MiG-31 can down RQ-4B, but S-300B will do better, US expert wrote

The American publication National Interest highlights the capabilities of the Russian Aerospace Forces [VKS or RuAF] in tackling American RQ-4B Global Hawk drones. The article cites insights from Igor Korotchenko, a Russian expert and editor-in-chief of National Defense.  

Japan received an RQ-4B surveillance UAV with Raytheon's EISS
Photo credit: Brozo

Korotchenko suggests that long-range surface-to-air missile systems, like the S-400 or S-300B armed with long-range anti-aircraft missiles, would be the most effective counters to drones. The National Interest also notes Korotchenko’s view that the Mikoyan MiG-31 [NATO designation Foxhound], equipped with air-to-air missiles, can take down Global Hawks.  

Korotchenko mentions that the use of air-to-air missiles would require a legal framework, such as a special regime for the airspace segment or specific restrictions set by Russia. Preferably, this framework would be based on an earlier precedent, or Russia might need to establish such a precedent themselves.

Airborne refueling boosts MiG-31I range, poses threat to NATO bases
Photo credit: Twitter

The ‘break’ of the news

These discussions come just days after reports emerged that a Russian MiG-31 might have downed a U.S. Air Force RQ-4B drone. Initially, it was claimed that “Moscow’s declaration of the Black Sea as a no-fly zone led to a MiG-31 shooting down an American RQ-4B.” However, both the “flight area” and the “shot down by MiG-31” claims turned out to be incorrect. 

Speculation followed that the drone may have turned off its radar transponder, causing it to vanish from privately tracked radar apps. The Russian Telegram channel Fighterbomber was the original source of this news, posting a cryptic message about the alleged incident: “The beginning has been set (…) There is now increased turbulence in the Black Sea. Let’s see if this is permanent or a one-time event.” This announcement stirred up further speculation as it did not confirm or deny whether the Russian MiG-31 used munitions against the U.S. drone.

Phantom skies: A U.S. RQ-4B drone was lost over the Black Sea
Photo credit: Reddit

Su-27 downed MQ-9 last March

Last year, the U.S. military scaled down reconnaissance drone flights over the Black Sea. This followed a dramatic incident in March 2023, where a Russian Sukhoi Su-27 [known as Flanker in NATO reporting] collided with an MQ-9 Reaper drone.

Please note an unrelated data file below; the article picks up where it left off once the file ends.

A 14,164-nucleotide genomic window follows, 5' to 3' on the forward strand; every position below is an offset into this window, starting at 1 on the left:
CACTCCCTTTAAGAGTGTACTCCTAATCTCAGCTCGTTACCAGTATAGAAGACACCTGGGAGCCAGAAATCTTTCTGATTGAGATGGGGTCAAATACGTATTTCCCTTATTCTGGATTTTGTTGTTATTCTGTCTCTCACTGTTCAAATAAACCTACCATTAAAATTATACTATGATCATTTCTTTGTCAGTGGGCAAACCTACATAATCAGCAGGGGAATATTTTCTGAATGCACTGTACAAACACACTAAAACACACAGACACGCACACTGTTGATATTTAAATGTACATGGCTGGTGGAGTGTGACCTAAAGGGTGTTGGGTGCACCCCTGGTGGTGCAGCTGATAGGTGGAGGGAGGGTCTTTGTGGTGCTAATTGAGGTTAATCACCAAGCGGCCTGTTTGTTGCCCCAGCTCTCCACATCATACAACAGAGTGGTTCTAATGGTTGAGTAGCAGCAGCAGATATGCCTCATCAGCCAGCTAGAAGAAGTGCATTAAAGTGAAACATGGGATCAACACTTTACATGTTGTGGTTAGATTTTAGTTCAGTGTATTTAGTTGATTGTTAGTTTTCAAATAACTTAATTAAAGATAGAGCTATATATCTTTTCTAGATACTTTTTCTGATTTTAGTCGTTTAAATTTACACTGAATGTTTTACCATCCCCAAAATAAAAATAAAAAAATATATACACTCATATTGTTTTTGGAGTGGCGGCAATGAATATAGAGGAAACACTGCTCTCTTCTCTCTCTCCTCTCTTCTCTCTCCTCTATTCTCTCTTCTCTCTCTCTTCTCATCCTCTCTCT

In March 2023, headlines were buzzing about an American MQ-9 Reaper drone that crashed into the Black Sea. According to the U.S. European Command, the drone was on a routine mission when it was intercepted by a Russian Su-27 aircraft, causing a “mid-air collision” as the Russian jet allegedly dumped fuel over the drone. However, the Russian Defense Ministry denied any such contact, claiming the incident resulted from a violation of airspace rules. 

MiG-31BMs get R-74M missile hitting targets in the rear hemisphere
Photo credit: MWM

In response to the event, Pentagon chief Lloyd Austin affirmed that the United States would continue its flight operations wherever international law permits. He stressed the importance of Russian military aircraft conducting themselves safely and professionally.

Valid target? 

The Russian Foreign Ministry has claimed that RQ-4B Global Hawk drones have been conducting reconnaissance flights over the Black Sea, specifically near Crimea. They noted that one drone was “on duty” on June 23, coinciding with Ukraine’s airstrike on Sevastopol. Several missiles impacted a beach near a Russian area, tragically killing four people, including two children, and injuring more than 100.  

F-35s 'force' MiG-31s to intercept 'threats' in the stratosphere
Photo credit: UAC

Moscow labeled the strike a “terrorist act.” While Kyiv has remained silent on the incident, it occurred a day after a Russian-guided bomb struck an apartment building in Kharkiv, resulting in two deaths and more than 50 injuries.

RQ-4B purpose

The RQ-4B is a drone made by Northrop Grumman for the US Air Force. It’s part of the Global Hawk series, which is famous for flying high and staying in the air for a long time. The RQ-4B helps military leaders by providing them with real-time intelligence, surveillance, and reconnaissance [ISR] data. 

Su-27 blocked USAF RQ-4B Global Hawk approaching the Russian border
Photo credit: Northrop Grumman

The main job of the RQ-4B is high-altitude, long-endurance surveillance and reconnaissance. It can fly up to 60,000 feet, allowing it to watch large areas and gather important information without being easily detected. This is especially beneficial for monitoring large regions and tracking activities over extended periods. 

The RQ-4B has advanced sensors and cameras like synthetic aperture radar [SAR], electro-optical/infrared [EO/IR] cameras, and signals intelligence [SIGINT] systems. These features help it capture clear images, track moving targets, and intercept electronic communications. This allows the RQ-4B to handle many intelligence, surveillance, and reconnaissance [ISR] tasks. The RQ-4B also supports military operations by providing commanders with real-time updates. It can send live video and vital data directly to command centers, enhancing decision-making and planning. This is especially useful in fast-changing situations like conflict zones or during disasters. 

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